Take the next step.

Request a quote for our quality-assured analysis and sampling services, and we will get back to you in the next couple of business days.

Get in touch with us.

Have questions or comments about our water quality services? Please send us a message and we will get in touch with you soon.



Coal is the altered remains of vegetation which originally accumulated in swamps. Organic matter transforms to coal when it is buried and subjected into increasing temperature and pressure over an extended period of time as the sedimentary pile above the organic matter accumulates. The level of coalification controls the way the coal is used in industrial processes.


Introduction to coal rank

The temperature of the earth rises with increasing depth underground. Most bituminous coals are thought to have formed between 50°C and 150°C. The geothermal gradient in sedimentary basins is approximately 25°C to 30°C for every kilometre depth. Thus, the depth of burial for bituminous coals is between 1.7 km and 6 km. As the coalification process occurs at relatively low temperatures, the coal has to remain buried at that depth for several million years. Although this seems an extensive length of time, within the geological timescale this is readily achievable..

The alteration of vegetation to coal is termed the coalification pathway. The degree of alteration of a particular coal is referred to as the coal’s rank.

In the transformation of peat to brown coal, the water saturated wood in the swamp is partly consumed by bacteria. This produces humic acids which further break down the wood material into an acid organic mush. As more material is overlaid on the pile, the force exerted on the organic material squeezes out excess water and the pore space decreases. Ultimately, more complex changes begin to occur with the release of water loving OH-groups (-OH, -COOH, -OCH etc). With increasing temperature, the organic mush is gelified and subsequently dries to a relatively solid form. At this point the organic matter has transformed to bituminous coal

In the bituminous rank range, increasing temperature results in additional water loss and initiation of the release of gases, notably carbon dioxide (CO2). Ongoing coalification into the mid-rank bituminous coals allows continued release of carbon dioxide (CO2) and increasing release of methane (CH4). Consequently, the residual material deoxygenates and dehydrogenates and the structure of the coal becomes carbon-rich. Via this process, by the time the coal transforms to anthracite is contains more than 90% carbon.

It is not only the chemistry of coal that changes with increasing rank. The structure of coal also changes. Low-rank bituminous coals contain groups of aromatic rings, crosslinked into a complex three-dimensional structure comprising carbon (C), oxygen (O), hydrogen (H), nitrogen (N), sulfur (S) and various radicals.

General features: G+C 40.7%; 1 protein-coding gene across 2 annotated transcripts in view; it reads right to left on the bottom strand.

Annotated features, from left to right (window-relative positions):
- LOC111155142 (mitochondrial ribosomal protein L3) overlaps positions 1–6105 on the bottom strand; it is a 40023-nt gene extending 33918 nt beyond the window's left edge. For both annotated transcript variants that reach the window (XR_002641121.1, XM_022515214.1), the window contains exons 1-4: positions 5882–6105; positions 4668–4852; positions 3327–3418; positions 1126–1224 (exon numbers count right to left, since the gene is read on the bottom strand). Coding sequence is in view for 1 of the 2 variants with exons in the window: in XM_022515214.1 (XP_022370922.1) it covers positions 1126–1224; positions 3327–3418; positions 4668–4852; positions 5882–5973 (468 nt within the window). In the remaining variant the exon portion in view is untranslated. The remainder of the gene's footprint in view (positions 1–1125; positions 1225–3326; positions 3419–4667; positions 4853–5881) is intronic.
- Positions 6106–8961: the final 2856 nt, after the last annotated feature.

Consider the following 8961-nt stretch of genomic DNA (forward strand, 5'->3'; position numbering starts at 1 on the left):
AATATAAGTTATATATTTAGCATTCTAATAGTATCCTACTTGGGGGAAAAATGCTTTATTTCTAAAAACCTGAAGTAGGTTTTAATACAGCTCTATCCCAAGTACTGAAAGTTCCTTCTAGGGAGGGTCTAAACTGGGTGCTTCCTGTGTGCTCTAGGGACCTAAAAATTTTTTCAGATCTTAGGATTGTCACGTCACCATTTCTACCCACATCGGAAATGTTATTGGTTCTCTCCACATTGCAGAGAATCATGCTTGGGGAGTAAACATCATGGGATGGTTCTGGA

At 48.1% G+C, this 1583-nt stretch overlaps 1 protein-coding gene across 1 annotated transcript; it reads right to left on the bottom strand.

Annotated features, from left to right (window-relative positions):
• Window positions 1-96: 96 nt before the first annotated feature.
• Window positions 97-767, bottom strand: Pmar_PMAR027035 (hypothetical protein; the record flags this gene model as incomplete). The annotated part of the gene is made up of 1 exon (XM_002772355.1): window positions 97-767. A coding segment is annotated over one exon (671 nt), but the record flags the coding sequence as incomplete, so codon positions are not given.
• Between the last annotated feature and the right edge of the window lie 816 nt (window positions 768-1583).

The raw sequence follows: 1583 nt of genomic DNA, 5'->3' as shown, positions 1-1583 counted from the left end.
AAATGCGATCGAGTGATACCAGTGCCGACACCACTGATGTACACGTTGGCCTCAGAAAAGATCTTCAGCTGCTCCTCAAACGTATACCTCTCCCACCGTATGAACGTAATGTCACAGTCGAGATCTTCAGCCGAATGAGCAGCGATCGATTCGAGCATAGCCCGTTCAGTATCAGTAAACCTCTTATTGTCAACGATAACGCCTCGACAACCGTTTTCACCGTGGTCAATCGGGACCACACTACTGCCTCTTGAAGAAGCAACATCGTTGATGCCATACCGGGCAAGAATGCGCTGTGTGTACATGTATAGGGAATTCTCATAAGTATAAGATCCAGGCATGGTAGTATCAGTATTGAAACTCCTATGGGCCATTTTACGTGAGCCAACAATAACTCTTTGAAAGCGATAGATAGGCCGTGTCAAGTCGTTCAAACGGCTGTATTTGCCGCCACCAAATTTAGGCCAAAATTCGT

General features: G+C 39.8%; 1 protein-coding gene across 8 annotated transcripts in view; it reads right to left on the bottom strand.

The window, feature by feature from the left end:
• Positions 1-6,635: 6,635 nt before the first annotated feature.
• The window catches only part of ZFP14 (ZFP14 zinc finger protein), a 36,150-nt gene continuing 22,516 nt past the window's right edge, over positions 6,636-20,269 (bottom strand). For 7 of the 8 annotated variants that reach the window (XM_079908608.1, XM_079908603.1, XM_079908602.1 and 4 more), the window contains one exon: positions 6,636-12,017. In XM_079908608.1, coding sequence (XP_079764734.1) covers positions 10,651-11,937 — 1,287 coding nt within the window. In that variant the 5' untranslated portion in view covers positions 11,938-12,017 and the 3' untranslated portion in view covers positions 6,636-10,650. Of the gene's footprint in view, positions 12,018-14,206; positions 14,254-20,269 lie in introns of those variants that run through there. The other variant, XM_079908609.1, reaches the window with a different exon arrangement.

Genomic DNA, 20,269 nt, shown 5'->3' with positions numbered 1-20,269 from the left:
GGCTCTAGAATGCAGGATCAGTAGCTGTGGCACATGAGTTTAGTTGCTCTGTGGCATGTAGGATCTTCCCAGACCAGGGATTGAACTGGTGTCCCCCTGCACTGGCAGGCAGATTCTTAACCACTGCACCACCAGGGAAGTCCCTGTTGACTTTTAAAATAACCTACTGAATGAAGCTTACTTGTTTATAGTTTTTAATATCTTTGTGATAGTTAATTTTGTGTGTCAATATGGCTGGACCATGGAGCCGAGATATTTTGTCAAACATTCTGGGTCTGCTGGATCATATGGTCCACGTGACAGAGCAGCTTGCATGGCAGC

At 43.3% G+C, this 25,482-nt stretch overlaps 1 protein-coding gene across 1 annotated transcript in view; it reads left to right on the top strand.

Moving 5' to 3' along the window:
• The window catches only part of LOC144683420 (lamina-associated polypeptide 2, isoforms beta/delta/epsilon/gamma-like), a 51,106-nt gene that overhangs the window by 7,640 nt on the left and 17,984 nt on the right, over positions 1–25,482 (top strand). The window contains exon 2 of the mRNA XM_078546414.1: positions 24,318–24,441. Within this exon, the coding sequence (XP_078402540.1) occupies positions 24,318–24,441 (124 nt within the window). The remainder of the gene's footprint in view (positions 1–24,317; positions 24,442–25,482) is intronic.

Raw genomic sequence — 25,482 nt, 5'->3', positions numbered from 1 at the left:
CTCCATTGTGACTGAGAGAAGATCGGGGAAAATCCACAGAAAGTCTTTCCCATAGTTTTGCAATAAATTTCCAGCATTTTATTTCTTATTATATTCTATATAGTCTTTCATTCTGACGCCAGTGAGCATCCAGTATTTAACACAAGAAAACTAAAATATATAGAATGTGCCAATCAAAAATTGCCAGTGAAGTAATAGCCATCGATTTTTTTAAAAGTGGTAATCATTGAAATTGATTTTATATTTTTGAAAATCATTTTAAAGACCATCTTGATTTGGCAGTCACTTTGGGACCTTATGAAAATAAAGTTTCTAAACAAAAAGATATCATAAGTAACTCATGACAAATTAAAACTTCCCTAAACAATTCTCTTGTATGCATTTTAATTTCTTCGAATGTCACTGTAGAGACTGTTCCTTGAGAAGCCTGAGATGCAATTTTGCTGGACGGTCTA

The bonds within the crosslinking structure are mostly strong co-valent bonds. However, a proportion of the C-H bonds are significantly weaker Van der Wall force linkages. The different rates at which CO2 and CH4 is driven from the coal results in an enhanced concentration of C-H Van der Wall bonds in within a sub-set of bituminous coals. It is these coals, with enhanced C-H bonds, that exhibit plastic behavior when heated in the absence of air and it is these coals that are used to make coke. Coal that are lower in rank or higher in rank compared to this subset are typically used as thermal coals in power generation. Thus, the structural changes that occur during coalification determine coal use.

brown coal

Figure 1: Photograph of a Victorian brown coal specimen.

Anthracite Coal

Figure 2: Photograph of Pennsylvanian anthracite specimen.

Standard tests for measuring coal rank

There are various ways to measure coal rank. The most common analyses are:

coal relationship

Figure 3: The relationship between various measures of coal rank including Vitrinite Reflectance, Volatile Matter, Hydrogen content and Carbon content.

Introduction to coal type

At all levels of observation, coal is not homogeneous. For example, coal seams exhibit dull and bright bands. Using a microscope, these differences are more obvious in the inorganic components of coal. The organic portion of coal can be divided into three recognizable components which are termed macerals. The term "macerals" is supposed to be analogous to minerals. However, macerals do not have well-defined crystallographic structures found in minerals due to chemical and structural changes that occur in coal because of the coalification process.

There are three main maceral groups:

polished coal

Figure 4: Photomicrograph of a section through coal (50um field of view). The light grey coloured components are inertinite group macerals displaying relic cell structure. The mid-grey components are vitrinite group materials. The dark grey, elongate lozenges in the vitrinite are liptinite macerals.
Standard Tests for Measuring Coal Type

There are various ways to measure coal type. The most fundamental analysis is Maceral Analysis performed using a reflected light optical microscope. As this is a time-consuming and subjective test, various surrogate tests have been designed to determine the proportion of fusible to infusible components in a coal. Thus the typically tests used to measure coal type are:

There is some correlation between tests that measure coal type. However, the correlation is not as good as that found between tests that measure coal rank. This is primarily because there is also an underlying relationship between surrogate coal type tests and coal rank.

coal relationships

Figure 5: The relationship between various measures of coal type.